The rapid pace of socio-economic development in urban Miri has also brought tremendous benefits to the people living in the outskirts, including the natives living in farming settlements 60km from the city.
A group of Iban longhouse chiefs from Sibuti district acknowledged that the people living a distance from Miri are enjoying good spin-offs from what is happening in the city.
“Because of the influx of people into Miri and the expansion of industries and trading activities inside the city area, the demand for fresh vegetables, fruits, fresh meat, dairy products and fish have increased every year.
“In fact, the agriculture produce from our farms are not enough to meet the demand during certain periods of the year, especially during festive seasons,” said Tuai Rumah Sampeh ak Sayu.
Sampeh, 60, who is the longhouse chief of Rumah Sayu in Bukit Kisi, said the demand for these daily essentials is expected to increase even further if there is a surge in population following the declaration of city status or more tourists visit Miri.
Tuai Rumah Busang ak Baoh, 56, chief of Rumah Busang, said the natives living in the outskirts of Miri are grateful that the Federal and state governments have given huge emphasis on developing the road links between Miri and the sub-rural settlements.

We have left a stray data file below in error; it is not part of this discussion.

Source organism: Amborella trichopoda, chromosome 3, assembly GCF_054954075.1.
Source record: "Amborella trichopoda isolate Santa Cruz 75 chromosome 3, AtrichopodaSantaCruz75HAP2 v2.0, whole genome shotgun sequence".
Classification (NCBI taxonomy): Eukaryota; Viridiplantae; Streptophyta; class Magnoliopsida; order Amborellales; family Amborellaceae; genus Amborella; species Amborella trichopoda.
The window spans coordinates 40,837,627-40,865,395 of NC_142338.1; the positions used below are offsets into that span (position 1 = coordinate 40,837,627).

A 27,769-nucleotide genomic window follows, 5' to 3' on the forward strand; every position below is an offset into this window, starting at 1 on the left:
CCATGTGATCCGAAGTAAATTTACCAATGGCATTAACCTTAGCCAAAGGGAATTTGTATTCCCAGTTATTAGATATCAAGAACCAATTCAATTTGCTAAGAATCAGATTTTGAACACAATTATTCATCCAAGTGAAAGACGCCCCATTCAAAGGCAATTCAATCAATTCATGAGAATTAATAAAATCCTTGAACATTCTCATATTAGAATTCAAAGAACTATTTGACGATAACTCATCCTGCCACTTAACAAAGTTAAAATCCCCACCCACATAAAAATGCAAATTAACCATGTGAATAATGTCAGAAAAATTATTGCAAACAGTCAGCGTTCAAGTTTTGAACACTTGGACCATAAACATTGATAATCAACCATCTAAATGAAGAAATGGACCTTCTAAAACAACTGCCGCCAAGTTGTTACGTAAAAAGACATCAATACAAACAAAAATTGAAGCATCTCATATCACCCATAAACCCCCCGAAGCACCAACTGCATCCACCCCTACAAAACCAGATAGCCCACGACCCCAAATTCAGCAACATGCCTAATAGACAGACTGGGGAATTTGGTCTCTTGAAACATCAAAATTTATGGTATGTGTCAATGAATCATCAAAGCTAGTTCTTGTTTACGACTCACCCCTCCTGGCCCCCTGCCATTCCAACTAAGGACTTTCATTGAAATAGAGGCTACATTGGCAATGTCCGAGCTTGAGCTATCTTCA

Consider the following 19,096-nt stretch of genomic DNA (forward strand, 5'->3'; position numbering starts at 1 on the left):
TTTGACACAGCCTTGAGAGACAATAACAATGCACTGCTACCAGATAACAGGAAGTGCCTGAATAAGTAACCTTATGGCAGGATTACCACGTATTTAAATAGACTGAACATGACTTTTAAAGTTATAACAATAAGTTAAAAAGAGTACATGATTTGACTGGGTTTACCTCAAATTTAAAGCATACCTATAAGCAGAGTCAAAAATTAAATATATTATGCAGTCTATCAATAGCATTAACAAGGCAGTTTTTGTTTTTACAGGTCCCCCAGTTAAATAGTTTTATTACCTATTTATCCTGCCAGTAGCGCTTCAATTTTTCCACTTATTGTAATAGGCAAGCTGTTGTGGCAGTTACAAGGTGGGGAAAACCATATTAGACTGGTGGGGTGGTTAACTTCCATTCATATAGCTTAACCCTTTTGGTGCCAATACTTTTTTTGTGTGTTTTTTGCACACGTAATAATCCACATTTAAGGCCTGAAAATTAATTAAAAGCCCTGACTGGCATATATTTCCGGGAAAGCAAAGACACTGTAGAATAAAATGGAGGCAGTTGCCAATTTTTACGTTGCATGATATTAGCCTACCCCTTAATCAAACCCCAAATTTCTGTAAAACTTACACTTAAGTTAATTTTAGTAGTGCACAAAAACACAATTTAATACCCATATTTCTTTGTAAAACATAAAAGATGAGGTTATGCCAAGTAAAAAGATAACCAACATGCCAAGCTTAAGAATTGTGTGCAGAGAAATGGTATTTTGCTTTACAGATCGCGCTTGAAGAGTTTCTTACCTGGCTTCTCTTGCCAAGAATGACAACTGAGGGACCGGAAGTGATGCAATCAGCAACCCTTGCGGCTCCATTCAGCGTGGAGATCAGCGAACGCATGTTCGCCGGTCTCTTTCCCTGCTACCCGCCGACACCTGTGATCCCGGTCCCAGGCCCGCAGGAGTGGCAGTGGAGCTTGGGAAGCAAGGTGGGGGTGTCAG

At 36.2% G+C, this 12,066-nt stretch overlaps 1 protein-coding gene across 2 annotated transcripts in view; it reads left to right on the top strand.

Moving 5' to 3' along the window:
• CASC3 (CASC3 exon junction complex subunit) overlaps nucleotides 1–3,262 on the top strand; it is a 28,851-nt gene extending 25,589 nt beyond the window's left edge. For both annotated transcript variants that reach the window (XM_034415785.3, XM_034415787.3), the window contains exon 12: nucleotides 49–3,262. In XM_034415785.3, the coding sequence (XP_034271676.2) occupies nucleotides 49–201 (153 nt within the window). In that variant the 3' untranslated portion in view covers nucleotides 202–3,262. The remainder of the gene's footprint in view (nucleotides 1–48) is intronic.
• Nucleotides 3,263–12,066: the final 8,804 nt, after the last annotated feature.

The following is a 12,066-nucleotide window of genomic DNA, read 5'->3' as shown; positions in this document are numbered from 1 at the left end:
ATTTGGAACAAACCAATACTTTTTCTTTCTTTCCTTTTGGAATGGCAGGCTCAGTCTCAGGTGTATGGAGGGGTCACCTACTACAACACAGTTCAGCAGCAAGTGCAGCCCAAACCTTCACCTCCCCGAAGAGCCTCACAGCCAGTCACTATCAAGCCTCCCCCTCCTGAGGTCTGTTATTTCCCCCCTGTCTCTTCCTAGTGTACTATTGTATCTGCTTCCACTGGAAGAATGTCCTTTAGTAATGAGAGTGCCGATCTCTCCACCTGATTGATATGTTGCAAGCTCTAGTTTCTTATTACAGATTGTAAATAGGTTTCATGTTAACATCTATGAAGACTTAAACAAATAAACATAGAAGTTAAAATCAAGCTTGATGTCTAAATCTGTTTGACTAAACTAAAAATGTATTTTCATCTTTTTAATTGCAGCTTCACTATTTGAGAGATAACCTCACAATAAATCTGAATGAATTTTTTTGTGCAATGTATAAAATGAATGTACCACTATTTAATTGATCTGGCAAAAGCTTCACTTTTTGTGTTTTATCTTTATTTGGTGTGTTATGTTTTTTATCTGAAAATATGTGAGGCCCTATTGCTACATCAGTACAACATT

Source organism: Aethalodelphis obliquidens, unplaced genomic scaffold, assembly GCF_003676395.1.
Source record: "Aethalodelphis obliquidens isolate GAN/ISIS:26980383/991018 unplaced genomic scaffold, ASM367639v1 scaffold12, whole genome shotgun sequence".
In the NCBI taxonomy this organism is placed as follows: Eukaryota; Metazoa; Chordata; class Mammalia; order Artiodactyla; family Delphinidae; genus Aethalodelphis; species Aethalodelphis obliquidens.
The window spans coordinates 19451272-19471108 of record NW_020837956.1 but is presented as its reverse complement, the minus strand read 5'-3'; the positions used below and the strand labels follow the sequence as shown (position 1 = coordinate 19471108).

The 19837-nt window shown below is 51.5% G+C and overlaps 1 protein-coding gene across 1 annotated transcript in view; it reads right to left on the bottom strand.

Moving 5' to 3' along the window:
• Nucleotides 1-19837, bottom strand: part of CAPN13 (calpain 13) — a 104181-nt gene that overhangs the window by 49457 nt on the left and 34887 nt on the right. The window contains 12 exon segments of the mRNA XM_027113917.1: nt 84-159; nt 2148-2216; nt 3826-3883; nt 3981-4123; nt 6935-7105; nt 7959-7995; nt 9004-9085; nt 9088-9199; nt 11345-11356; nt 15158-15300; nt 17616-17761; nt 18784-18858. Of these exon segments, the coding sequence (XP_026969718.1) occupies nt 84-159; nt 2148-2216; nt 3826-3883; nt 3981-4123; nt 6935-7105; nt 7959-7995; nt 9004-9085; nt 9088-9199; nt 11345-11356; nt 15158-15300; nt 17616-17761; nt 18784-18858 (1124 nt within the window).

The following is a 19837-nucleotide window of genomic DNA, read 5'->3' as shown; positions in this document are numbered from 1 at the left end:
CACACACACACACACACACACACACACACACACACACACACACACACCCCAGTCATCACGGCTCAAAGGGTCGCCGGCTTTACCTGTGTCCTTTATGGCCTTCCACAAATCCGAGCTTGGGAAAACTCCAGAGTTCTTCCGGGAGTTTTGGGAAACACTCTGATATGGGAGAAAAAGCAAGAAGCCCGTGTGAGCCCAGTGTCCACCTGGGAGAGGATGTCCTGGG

“Our longhouses are now well connected with Miri by tarred roads. In previous years, it had taken us a lot of trouble trying to get to Miri because roads were muddy, rocky and full of potholes.
“We have had to spend a lot of money repairing our vehicles and we faced a lot of constraints in sending our produce to the town to sell in the early morning.
“Nowadays, the travel time has been cut down considerably. It is also less dangerous to drive even in the early hours now,” he stressed.
Tuai Rumah Gan anak Musang, 59, hopes that the authorities would place greater emphasis on providing better public transportation connections with Miri, especially bus services.
He is hopeful that with the elevation of Miri to city status, the authorities are now be able to allocate more funds to improve public amenities like street lightings and telephone connections to more sub-rural villages.
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